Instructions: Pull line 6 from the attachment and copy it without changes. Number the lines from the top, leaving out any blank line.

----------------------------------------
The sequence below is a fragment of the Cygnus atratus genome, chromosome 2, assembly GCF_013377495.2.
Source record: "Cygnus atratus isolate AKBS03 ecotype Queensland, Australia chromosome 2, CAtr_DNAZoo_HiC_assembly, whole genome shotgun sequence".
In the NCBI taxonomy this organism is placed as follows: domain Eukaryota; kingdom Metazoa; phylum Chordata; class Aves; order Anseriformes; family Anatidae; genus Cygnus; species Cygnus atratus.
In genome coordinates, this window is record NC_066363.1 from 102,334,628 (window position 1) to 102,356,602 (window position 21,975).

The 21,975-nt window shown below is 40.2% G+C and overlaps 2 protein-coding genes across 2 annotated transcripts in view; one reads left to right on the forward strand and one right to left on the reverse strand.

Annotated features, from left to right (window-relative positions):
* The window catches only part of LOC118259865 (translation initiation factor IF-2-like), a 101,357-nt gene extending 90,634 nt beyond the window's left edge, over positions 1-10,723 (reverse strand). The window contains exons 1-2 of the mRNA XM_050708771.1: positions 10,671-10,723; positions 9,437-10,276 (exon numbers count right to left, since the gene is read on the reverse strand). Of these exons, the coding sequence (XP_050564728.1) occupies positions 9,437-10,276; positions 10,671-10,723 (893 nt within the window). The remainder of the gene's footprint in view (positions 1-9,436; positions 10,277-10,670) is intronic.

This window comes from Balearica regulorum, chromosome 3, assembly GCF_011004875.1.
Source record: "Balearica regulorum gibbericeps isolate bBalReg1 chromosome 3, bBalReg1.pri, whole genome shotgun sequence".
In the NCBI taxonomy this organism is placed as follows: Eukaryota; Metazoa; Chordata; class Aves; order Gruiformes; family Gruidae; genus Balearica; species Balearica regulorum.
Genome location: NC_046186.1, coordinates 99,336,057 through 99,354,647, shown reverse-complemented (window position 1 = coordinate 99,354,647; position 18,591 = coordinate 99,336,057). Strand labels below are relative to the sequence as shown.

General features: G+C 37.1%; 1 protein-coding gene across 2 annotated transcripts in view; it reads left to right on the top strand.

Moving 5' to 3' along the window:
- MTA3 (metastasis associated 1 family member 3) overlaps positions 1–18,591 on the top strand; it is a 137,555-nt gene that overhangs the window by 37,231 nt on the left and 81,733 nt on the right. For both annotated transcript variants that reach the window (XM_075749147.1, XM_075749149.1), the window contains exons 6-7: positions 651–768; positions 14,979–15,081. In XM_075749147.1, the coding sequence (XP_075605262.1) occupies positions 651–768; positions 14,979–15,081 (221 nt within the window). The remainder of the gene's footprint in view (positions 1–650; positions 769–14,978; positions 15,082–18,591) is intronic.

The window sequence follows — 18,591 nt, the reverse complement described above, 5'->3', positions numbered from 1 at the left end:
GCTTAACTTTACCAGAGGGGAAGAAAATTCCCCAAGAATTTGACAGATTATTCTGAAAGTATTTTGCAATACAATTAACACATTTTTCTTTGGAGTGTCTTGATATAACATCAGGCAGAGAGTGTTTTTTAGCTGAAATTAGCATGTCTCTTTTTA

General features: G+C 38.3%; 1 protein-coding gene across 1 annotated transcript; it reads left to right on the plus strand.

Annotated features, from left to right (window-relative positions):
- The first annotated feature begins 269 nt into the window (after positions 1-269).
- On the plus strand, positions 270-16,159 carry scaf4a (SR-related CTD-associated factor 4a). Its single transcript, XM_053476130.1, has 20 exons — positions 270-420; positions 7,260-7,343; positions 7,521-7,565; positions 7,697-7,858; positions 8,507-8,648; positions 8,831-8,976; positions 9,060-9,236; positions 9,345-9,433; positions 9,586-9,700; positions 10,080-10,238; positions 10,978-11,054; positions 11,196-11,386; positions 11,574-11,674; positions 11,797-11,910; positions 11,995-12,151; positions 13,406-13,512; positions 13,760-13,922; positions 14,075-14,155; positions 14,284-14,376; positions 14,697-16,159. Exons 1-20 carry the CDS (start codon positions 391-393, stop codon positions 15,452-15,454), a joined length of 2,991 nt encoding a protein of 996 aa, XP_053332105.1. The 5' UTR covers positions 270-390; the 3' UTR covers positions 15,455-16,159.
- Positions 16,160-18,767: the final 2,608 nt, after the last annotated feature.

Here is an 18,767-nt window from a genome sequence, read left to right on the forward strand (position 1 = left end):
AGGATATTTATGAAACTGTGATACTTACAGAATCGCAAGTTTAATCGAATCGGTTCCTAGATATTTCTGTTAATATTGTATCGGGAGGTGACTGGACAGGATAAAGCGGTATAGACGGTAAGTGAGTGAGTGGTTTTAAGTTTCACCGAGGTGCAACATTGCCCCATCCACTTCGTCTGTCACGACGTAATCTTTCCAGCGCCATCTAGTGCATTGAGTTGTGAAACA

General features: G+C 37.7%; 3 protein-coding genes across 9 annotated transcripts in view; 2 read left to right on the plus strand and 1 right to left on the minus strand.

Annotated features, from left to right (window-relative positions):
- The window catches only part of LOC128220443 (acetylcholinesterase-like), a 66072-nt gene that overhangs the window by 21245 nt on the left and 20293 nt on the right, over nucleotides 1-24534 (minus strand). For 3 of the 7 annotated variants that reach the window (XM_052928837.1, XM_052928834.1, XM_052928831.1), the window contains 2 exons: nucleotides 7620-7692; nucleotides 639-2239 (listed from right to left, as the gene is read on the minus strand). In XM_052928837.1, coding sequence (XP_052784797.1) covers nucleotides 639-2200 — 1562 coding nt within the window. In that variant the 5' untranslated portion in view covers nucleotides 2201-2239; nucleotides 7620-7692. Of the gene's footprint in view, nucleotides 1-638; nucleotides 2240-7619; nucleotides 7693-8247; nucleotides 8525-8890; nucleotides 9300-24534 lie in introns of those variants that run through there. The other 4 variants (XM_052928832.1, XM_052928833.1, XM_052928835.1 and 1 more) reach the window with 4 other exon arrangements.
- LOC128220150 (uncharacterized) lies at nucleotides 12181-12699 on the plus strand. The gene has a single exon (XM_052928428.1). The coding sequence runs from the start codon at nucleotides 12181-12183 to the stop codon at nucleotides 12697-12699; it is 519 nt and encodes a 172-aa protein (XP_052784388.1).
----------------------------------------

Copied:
Annotated features, from left to right (window-relative positions):